The following are the most recent pieces of Forex technical analysis from around the world. The Forex technical analysis below covers the various currencies on the market and the most recent trends, technical indicators, as well as resistance and support levels.
Forex Technical Analysis
Forex Technical Analysis
The Euro surprised many analysts and traders in early 2011. In the midst of the sovereign debt crisis gripping the European Union, the common currency managed to stage a strong and broad rally.
During the last year, we witnessed some currencies posting strong gains in relation to the US Dollar.
Just like most other Yen crosses, the EUR-JPY has not moved much in recent weeks. That is subjective, of course, but when compared to the past couple of years, the current behavior of this pair is not impressive by any matrix.
The Japanese Yen has become a poster child for an "indecisive market". With the Bank of Japan trying to convince the world that the JPY is too strong and should weaken, while market participants are seeking perceived "safety" of the Yen.
In recent weeks, the British pound had been enjoying a revival. It rallied against many currencies, including the Swiss Franc, where it rebounded from its all time low.
We keep hearing about the Canadian Dollar getting stronger, with the Bank of Canada constantly claiming that poses a threat to the domestic economy. The more accurate description is that the CAD is strong, but has not really made much progress recently.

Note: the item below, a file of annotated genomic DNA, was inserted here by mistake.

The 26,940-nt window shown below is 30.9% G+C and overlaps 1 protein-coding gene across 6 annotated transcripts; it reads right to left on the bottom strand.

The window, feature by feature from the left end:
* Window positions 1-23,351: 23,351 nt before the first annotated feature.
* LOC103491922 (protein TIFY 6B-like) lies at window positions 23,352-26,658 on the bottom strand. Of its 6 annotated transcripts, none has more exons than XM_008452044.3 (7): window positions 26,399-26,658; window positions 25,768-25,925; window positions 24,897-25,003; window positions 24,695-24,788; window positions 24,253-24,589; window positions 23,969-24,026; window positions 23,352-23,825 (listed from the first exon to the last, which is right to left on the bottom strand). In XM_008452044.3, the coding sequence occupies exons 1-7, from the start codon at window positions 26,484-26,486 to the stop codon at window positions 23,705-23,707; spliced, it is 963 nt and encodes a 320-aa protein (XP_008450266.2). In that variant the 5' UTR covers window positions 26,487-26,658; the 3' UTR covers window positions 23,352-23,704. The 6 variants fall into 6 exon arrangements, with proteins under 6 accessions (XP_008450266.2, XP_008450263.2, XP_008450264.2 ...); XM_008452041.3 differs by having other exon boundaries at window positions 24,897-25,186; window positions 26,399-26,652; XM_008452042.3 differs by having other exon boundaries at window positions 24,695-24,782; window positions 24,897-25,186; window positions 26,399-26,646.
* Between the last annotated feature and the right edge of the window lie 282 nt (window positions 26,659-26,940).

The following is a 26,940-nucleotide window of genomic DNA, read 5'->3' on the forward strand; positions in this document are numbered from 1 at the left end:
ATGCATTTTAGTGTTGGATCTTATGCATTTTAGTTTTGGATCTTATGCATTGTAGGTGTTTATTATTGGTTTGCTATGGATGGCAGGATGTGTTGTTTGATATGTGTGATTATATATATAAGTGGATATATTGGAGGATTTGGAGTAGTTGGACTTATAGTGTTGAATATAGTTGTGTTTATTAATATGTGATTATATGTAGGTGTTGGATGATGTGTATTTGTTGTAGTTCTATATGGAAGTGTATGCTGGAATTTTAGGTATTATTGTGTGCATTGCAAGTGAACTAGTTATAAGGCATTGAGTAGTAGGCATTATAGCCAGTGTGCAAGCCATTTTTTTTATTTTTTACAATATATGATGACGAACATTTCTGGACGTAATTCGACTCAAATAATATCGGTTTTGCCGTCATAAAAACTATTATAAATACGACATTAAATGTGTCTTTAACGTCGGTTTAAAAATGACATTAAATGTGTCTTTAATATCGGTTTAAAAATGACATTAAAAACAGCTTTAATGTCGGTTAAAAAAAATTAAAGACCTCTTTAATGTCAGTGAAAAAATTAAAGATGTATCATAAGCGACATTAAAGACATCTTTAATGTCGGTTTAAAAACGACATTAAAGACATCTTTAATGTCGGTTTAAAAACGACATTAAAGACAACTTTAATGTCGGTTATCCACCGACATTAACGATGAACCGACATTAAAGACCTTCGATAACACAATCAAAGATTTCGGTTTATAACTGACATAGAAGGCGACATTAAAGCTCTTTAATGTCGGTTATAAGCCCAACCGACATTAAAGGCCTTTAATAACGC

The New Zealand Dollar has been in limbo for a while. It has not been moving steadily in any particular direction, at least not against the US Dollar.
Just when it seemed that we would never see day of the Euro rebounding against the Australian Dollar, the common currency staged an impressive rally.
So far this year, the New Zealand Dollar-Japanese Yen pair has not presented many trading opportunities. The first two weeks of January brought a slow, choppy uptrend, at least as seen on the intermediate term chart.
After reaching the all time low of 1.4398, the GBP-CHF has rallied strongly.
The so called “commodity currencies”, the Australian Dollar, the New Zealand Dollar and the Canadian Dollar often move in unison. However, periodically strong trends among them also develop. Such was the case in 2010 when the AUD-CAD cross rallied from 0.8570 to 1.0205.
The Swiss Franc is increasingly getting the media’s attention. Even though it weakened in relation to most other currencies, it is still very close to historical extremes. This in turn, has brought on threatening rhetoric from the Swiss National Bank. Once again, the central bank is voicing its displeasure with the strong CHF, which implies possible intervention.
In spite of good size price swings over the last couple of weeks, the EUR-GBP is still not showing a discernable trend on a long-term chart. This pair is in a process of building a huge symmetrical triangle, under development for over two years now.
The currencies of Australia and New Zealand have had a very interesting relationship lately. In the later part of 2010, the AUD-NZD rallied almost 900 pips, only to be followed by an over 600 pips sell off. These are large moves for this pair, especially considering that they happened during an only three months time span.
The Australian Dollar appears to be no longer the dominant currency from just couple of weeks ago. It has retreated from the all time high against the US Dollar and slipped in relation to most other active currencies. The AUD-JPY pair is no exception.